May 25, 2020
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O.P. Nayyar

Straight From The Heart

Punctuality was one thing that OP was very fussy about. And he always spoke his mind. There was hardly any big-wig who was not a victim of OP's blunt, no-nonsense ways.

Straight From The Heart

Punctuality was one thing that OP was very fussy about. He stormed off a meeting with Dev Anand after waiting for him for five minutes. "Needless to say, he never used my music in his films!" OP would laugh. But it was the same fussiness about time that made him stop working with Mohammed Rafi because he was late for a recording for a song from Saawan Ki Ghata.. Rafi explained that he had got delayed in a Shankar-Jaikishan recording. OP concluded, "I gather, you have time for Shankar-Jaikishan and not for OP Nayyar. Now onwards, OP Nayyar will not have time for Rafi",  cancelled the recording in front of shell shocked musicians and told the accountant to charge the expenses for the cancelled session to his account. OP would often recount the story about how after three years, Rafi came to his house, " crying like a baby" but had the grace and large-heartedness to admit:  "I also broke down. Both of us touched each other's feet. I said, 'Rafi, by coming here today you proved that you are much greater than OP. You could overcome your ego. I could not!'"

There was hardly any big-wig who was not a victim of OP's blunt, no-nonsense ways. Raj Kapoor never worked with him after OP told him that his songs, if sung by Mukesh and not Rafi as wanted by him, would "sound shit." He was initially very close to Dilip Kumar who used to call him ‘Johnny'.  But the ever-sensitive OP got upset at the screening of Naya Daur when Dilip needled him who told him that the songs were very good but the background score was "pretty weak" At the celebration party later, Dilip asked him, "Johny, did you see how well I have danced on your songs?" Pat came the reply: "OP Nayyar's music makes even a third rate actor dance. It has such energy!" 

And he cut-off relations with poet-lyricist Sahir Ludhiyanvi as he overheard him tell somebody that he had made S.D.Burman. "If this man could say such a thing for a great composer like S.D. Burman, then what was there to prevent him from saying the same about me? I just cut off relations with that man."

Kishore Kumar's tomfoolery during the recordings for Raagini so annoyed him that he got Mohammed Rafi to playback for for Kishore for the song Man Mora Baawra. 

Here are some of the soundbytes from his on-record interviews:

On songs in Hindi films: "I now find it funny that there are songs at all in our films! When I look back, I think it was all rather amusing and I sometimes can't believe we composed so seriously for contrived song sequences. Sometimes I do listen to new songs. But I find today's music and lyrics have no dum, they are all very artificial. We had such fine lyricists back in those days."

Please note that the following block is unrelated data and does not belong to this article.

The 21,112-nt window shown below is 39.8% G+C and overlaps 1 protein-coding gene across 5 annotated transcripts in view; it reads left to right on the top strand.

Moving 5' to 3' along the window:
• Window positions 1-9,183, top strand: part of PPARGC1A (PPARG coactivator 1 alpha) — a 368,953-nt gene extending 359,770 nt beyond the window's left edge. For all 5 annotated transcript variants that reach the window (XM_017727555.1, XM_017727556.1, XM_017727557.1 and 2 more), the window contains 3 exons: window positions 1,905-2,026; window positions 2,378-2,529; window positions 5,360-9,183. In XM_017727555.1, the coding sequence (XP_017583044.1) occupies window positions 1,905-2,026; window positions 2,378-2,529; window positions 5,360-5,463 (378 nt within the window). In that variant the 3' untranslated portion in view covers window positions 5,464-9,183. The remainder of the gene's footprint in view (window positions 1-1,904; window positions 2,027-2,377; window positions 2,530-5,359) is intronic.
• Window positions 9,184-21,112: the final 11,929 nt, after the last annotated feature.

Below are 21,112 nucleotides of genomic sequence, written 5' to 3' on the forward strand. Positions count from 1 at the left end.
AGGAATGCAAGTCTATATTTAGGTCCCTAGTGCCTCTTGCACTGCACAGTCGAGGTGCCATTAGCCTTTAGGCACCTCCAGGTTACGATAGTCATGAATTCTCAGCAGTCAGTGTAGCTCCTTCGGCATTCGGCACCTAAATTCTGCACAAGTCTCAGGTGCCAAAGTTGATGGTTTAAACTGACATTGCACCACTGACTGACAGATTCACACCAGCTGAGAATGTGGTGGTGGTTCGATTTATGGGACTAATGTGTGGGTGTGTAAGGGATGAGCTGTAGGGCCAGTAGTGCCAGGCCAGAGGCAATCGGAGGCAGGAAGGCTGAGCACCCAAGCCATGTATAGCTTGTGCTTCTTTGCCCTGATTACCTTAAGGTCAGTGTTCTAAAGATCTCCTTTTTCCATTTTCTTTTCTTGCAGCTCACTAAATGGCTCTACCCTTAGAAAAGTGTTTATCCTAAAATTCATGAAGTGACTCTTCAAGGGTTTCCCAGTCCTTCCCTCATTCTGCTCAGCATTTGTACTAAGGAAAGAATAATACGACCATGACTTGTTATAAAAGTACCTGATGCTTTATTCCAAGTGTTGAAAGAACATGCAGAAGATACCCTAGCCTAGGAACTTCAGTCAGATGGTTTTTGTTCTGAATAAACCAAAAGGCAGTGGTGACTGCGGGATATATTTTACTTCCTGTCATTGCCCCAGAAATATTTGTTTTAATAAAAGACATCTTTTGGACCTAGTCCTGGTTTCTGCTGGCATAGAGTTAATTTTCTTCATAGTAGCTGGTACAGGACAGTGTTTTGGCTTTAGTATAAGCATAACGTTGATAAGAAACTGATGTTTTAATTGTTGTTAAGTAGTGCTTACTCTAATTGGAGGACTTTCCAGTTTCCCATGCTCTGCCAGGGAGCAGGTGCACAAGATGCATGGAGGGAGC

On hoof beats in his songs: "Basically, it is the beat of Punjab. People don't remember any more, but the melodies composed by our early greats - music directors like Ghulam Haider, RC Boral and Pankaj Mullick - were also very earthy and rhythmic. If you have heard Pankaj Mullick's Chale pawan ki chaal, you will recall that song too had hoof beats as the background music. I used to like that song a lot. In that sense, my horse trot was not entirely original. But I composed songs with that beat, people liked it and it became my trademark."

On himself as a music director: "The fact is I don't know the ABCD of music! It was all a gift from God that I composed so effortlessly and people liked the music I made. I didn't set out to be a music director, just drifted into it."

On Lata Mangeshkar: "I never ever summoned her for any of my songs. I needed a powerful, full-throated, sensuous voice and she had this thin, thread-like voice, which was not at all suitable for my music. Another thing is about my inspiration coming from beauty. Lata with her plain, ordinary looks never could inspire me as a composer! ... Even though I never ever worked with Lata, I still consider her as the Number 1 singer in India. Asha tried hard to take her place but could never achieve that. Lata was just supreme, a God given voice! ... We had cordial relations but still I remained suspicious about her. I remember, once she called me for lunch and I was first watching what she was eating and then eating the same thing after her!"

On  Mahendra Kapoor:  "I used him as replacement for Rafi. I used to call him Çharan Das for he used to touch the feet of practically any Tom, Dick and Harry. I found this extra-humility phony. He might have sung quite a few good songs for me but just listen to Do Ustaad title track to know how off-key he could be! Purposely I kept that Besuraa singing so that one day, I could show him how bad he could be!"

On Guru Dutt: "I personally never felt Guru Dutt knew a great deal about music ...Everyone says Pyaasa is a masterpiece but take away Sahir's poetry and S.D. Burman's music and what is left? 

On S.D. Burman:  " The way S.D. composed for Jinhein Naaz Hain Hind Par is pure genius." 

On Geeta Dutt: " Geeta Dutt had the most original voice in film music."

On the best singer of the lot: "Shamshad Begum had the best voice. It was what you could truly call khanakti aawaz. She was right in believing I downplayed her in order to promote Asha."

On  Manna Dey and Rafi who sang Tu Hai Mera Prem Devta:  "Rafi was far too superior to Manna Dey there! Manna Dey would take around four-five takes to get it right."

On B.R. Chopra's Naya Daur, the film that got him his only Filmfare award:  "I thought that was a ridiculous film – a Tonga versus motor car theme".

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